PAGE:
One Way to Make a Horror-Comedy

NOTE: This is in response to a topic suggested by the SAE Institute, “Media Genres and Style.”

Polar opposites on the color spectrum are often used as matching choices to greatly improve upon the look of any subject they are used on, like clothes, posters, buildings or even food. The contrast between the opposite colors, like green and purple, creates a mix of warm and cold emotions to people (Patkar, 2014). The same can be said of the mix of comedy and horror, on the contrast of warm and cold emotions, except that the contrast relies upon the context of scenes as well. However, these contrasts only go as far as the surface-level impressions appear to be in the two genres, because they both share lots of similarities in the way they entertain their audiences. Writer Robert Bloch even stated that they are “opposite sides of the same coin” (Carroll, 1999).

Comedian Jordan Peele shares the same viewpoint during his promotion of his directorial debut, the satirical social-horror Get Out, adding, “Any really successful or great horror movie, you go and see an audience there’s going to be laughter from nervousness. They’re both about building the tension and releasing in some way.” He also says in order to achieve what the two genres are going for, there needs to be a “certain grounded-ness” and a “certain consistency” (Cinema Blend, 2017).

However, I disagree, because grounded-ness could only depend on the context and style directors and writers are aiming for in their own projects, so there needs to be more of a focus on consistency. It can be found in Get Out among other films like it, but the consistency is most apparent in horror director Sam Raimi’s work, his Evil Dead films and Drag Me to Hell. According to filmmaker and YouTuber Patrick H. Willems (2017), most horror-comedies “generally balance the genres by having one horror scene and then a comedy scene.”

Sam Raimi uses a different approach: not only are those films consistent with the tones they aimed for, but the consistencies are identified as being efficient with executing scares while delivering punchlines, making jokes out of the scares, although there is nothing inherently comedic about Raimi’s movies. “On paper,” Willems continues, “Evil Dead II is classic horror…the characters themselves are not comedic, no plot-points are comedic.” The comedy comes from the way the way the scares are executed, so the funny parts are the scary parts, and vice-versa. Raimi found that the construction of the scare is more or less the same construction of a laugh, in the sense that there is a set-up and a pay-off. For a comedy, the set-up ends with the punchline, but for a horror, the suspense ends with a scare – in a Sam Raimi horror film, they are both intertwined, often exaggerating the scares to the point where they become jokes.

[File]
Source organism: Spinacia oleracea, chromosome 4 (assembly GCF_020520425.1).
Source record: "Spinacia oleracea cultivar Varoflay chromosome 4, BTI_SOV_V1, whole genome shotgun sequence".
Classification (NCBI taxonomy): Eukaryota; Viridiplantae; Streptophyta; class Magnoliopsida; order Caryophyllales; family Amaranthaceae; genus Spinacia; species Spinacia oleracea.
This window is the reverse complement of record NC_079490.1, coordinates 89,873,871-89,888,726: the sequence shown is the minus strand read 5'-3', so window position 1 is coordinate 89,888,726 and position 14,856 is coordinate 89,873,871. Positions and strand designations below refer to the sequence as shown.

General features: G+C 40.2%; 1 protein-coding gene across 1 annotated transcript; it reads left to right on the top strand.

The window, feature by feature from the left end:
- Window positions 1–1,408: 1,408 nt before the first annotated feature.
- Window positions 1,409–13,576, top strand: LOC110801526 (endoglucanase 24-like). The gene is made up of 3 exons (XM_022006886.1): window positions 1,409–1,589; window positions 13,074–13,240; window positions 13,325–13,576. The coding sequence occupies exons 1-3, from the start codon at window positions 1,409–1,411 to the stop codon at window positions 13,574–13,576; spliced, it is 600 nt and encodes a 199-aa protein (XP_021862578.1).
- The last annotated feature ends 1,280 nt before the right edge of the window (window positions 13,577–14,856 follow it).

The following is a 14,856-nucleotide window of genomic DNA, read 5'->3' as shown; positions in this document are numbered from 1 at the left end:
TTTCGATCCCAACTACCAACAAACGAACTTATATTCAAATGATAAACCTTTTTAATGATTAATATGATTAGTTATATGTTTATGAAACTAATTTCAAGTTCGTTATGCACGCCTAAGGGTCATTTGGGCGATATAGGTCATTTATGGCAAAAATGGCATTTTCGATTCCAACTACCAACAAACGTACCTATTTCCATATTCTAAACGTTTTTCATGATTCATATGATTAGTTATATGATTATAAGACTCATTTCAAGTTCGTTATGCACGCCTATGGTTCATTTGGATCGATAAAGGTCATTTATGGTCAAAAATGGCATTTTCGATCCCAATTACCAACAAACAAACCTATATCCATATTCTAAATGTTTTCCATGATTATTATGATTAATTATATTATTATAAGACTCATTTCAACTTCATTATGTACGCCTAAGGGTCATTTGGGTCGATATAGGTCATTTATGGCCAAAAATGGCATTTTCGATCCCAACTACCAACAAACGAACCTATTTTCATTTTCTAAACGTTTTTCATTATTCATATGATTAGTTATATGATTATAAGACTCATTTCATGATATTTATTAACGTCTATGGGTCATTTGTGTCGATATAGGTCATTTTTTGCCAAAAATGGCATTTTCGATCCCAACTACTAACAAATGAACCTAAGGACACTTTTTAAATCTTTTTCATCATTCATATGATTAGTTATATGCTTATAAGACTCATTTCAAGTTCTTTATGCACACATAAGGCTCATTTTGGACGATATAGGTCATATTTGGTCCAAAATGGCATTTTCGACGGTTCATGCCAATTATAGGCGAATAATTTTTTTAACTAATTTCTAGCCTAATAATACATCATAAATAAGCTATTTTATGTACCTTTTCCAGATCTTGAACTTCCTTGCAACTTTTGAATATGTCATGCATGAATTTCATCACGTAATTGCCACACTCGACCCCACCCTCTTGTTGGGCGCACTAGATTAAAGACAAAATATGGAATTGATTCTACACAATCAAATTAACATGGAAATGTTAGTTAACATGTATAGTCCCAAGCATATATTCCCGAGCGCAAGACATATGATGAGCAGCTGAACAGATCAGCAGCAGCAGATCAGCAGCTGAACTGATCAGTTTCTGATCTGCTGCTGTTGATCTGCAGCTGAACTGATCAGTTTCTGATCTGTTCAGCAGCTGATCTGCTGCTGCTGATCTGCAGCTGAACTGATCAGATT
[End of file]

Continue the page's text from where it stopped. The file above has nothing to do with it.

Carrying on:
From this, it is easy to assume that this is the standard for creating horror-comedies, but like with Jordan Peele’s approach, Sam Raimi’s is only one of increasingly many ways to make them.


References and Bibliography:

(American Film Institute). (2017, April 6). GET OUT Director Jordan Peele on Similarities Between Comedy and Horror. Retrieved from

(CINEMABLEND). (2017, February 22). Jordan Peele – How Horror and Comedy Can Work Together – “Get Out” Interview. Retrieved from

Carroll, N. (1999). Horror and Humor. The Journal of Aesthetics and Art Criticism, 57(2), 145-160. doi:10.2307/432309. Retrieved from

Hallenbeck, B. G. (2009). Comedy-Horror Films: A Chronological History, 1914-2008. Jefferson, N.C: McFarland & Co. Retrieved from

Patkar, M. (2014, July 22). Learn the Basics of Color Theory to Know What Looks Good. Retrieved October 18, 2017, from

Willems, P. (Patrick (H) Willems). (2017, July 19). Sam Raimi – How Does Horror-Comedy Work?. Retrieved from


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